India Approves Paying $54-a-Ton Subsidy for Raw Sugar Exports

India, the world’s biggest sugar producer after Brazil, will introduce a subsidy on raw sweetener exports to boost shipments amid a domestic glut, a government official said.

The cabinet approved a 3,333 rupees ($54) a metric ton subsidy for exports in February and March and will review the amount in April, the official, who asked not to be named because the person isn’t authorized to speak to the media, said in New Delhi yesterday after the cabinet meeting. That’s 67 percent more than the 2,000 rupees previously proposed by the Food Ministry. India will subsidize as much as 4 million tons in the next two years, the official said.

Bajaj Hindusthan Ltd., Balrampur Chini Mills Ltd. (BRCM) and other mills are counting on government support to increase shipments and trim record losses as cane costs climb and prices drop. The subsidy will help spur exports from India and help the country compete with supplies from Thailand, Michael McDougall, a senior vice president at Newedge Group in New York, said by phone yesterday. Refineries including Dubai-based Al Khaleej Sugar Co. will benefit from Indian supplies, he said.

“The incentive will surely help in reducing sugar surplus in India,” said Ravi Gupta, a president of Shree Renuka Sugars Ltd. (SHRS), the nation’s top refiner. “India is quite well positioned to substitute raw imports by refiners with domestically produced raws.”

Raw sugar for May delivery advanced 2.9 percent to 16.19 cents a pound on ICE Futures U.S. in New York. It’s down 1.5 percent this year and fell 16 percent in 2013. White, or refined, sugar for delivery in May traded 2.6 percent higher at $445.30 a ton on NYSE Liffe in London. It’s down 0.6 percent this year and declined 14 percent in 2013.

Impact

The subsidy will have a negative impact on world prices and will distort the market, Rangsit Hiangra, director general of Thai Sugar Millers Corp., said yesterday.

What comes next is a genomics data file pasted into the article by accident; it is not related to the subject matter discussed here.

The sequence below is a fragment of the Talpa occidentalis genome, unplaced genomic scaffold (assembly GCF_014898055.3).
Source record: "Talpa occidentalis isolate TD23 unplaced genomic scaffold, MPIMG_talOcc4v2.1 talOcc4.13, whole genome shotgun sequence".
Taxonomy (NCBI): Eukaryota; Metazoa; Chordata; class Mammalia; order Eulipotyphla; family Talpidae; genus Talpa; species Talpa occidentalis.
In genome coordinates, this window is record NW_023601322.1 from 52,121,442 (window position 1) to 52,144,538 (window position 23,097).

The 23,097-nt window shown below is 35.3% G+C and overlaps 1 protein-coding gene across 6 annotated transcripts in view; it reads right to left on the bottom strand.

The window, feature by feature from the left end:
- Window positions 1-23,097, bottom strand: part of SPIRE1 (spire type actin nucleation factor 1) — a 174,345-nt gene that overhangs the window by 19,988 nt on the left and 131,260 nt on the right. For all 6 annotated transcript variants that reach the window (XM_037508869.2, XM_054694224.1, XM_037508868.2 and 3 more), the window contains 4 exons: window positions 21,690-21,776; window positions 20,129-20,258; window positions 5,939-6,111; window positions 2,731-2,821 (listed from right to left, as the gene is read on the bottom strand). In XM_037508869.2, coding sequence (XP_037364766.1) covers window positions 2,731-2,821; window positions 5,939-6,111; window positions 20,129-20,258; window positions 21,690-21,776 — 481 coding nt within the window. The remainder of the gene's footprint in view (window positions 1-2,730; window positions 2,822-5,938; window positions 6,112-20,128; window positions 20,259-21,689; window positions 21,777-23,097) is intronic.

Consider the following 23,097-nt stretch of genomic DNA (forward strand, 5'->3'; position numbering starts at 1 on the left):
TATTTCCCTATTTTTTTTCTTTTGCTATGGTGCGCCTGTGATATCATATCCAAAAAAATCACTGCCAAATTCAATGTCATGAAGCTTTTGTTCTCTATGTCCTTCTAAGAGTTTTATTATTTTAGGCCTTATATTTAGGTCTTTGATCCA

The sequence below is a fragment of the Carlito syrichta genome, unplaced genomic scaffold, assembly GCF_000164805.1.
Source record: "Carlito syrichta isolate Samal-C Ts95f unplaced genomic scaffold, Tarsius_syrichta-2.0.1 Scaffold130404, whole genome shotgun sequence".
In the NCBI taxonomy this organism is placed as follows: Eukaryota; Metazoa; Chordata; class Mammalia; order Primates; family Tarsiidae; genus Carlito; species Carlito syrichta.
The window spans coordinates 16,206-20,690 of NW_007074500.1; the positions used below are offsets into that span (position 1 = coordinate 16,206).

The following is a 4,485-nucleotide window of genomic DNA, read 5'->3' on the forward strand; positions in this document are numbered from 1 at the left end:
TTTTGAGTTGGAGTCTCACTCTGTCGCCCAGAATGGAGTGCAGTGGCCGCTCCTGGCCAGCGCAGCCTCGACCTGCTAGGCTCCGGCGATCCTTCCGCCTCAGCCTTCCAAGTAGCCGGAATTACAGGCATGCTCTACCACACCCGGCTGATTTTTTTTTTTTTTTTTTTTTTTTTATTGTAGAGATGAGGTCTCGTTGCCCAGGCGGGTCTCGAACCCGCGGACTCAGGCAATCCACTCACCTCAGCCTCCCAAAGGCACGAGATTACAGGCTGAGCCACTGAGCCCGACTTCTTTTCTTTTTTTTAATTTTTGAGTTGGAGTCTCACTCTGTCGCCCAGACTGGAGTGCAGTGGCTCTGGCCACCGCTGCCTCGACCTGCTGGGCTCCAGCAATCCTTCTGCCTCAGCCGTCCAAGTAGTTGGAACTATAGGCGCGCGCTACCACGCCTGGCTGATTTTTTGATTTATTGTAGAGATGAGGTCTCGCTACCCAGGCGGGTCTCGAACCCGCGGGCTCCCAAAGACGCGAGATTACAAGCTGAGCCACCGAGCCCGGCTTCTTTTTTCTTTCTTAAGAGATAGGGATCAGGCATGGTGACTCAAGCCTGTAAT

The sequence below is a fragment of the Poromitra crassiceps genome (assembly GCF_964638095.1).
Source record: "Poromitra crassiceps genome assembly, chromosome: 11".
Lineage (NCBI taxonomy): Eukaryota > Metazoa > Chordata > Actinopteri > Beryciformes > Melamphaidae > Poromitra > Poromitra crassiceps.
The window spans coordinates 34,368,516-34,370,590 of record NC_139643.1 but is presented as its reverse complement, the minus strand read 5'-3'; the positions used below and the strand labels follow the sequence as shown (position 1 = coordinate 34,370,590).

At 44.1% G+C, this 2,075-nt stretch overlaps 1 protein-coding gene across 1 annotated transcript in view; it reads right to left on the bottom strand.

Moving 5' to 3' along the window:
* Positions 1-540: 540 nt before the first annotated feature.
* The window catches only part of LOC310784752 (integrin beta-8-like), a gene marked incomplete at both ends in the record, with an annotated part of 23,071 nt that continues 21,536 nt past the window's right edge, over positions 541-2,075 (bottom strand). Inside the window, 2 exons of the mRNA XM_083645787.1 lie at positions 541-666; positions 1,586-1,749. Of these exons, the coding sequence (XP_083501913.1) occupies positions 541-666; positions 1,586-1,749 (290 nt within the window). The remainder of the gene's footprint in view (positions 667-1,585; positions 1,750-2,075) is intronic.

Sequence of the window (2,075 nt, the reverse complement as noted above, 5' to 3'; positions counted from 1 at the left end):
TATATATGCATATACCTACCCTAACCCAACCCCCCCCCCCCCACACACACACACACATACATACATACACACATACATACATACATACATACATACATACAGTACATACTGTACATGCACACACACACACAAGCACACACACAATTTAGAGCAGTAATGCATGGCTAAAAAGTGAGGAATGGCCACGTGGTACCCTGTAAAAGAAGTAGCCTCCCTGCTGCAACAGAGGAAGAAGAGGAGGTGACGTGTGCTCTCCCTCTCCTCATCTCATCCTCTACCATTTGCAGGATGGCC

The World Trade Organization considers all forms of export subsidies to be illegal and the Indian allowance will distort global trade, Unica, a Sao Paulo-based industry group representing sugar mills, said in a statement last week.

Newedge Group’s McDougal said the subsidy should make Indian exports viable at about 16 cents a pound.

“It has been talked about so many times and I think the impact is already in the market,” McDougall said, estimating there may be about 500,000 tons of shipments in two months.

Bajaj Hindusthan (BJH) and Balrampur Chini were among companies in Uttar Pradesh state that shut mills for two weeks in November, demanding aid to pay state-determined cane prices to growers. Mills owed farmers about 100 billion rupees in cane arrears at the end of January, the Indian Sugar Mills Association said Feb. 3.

Bajaj, the nation’s biggest producer, fell 2.3 percent to 12.75 rupees yesterday. Balrampur Chini, the second-largest, dropped 0.1 percent to 39.95 rupees and Shree Renuka declined 3.2 percent to 19.65 rupees.

Arrears

“This will give liquidity to the mills and will help them pay a part of the cane arrears,” said Abinash Verma, director general of the association. “The arrears have crossed 100 billion rupees. Since the window to produce raw sugar is very short, we would pray for an early notification of rules and procedure.”

Sugar output in India may total 25 million tons this season, compared with 25.1 million tons a year earlier, while consumption is seen at 23 million tons to 23.5 million tons, according to the association. Stockpiles will surge to 10 million tons by the end of 2013-14 if the nation fails to export any sugar, it estimates.

To contact the reporters on this story: Prabhudatta Mishra in New Delhi at pmishra8@bloomberg.net; Pratik Parija in New Delhi at pparija@bloomberg.net

To contact the editor responsible for this story: Claudia Carpenter at ccarpenter2@bloomberg.net

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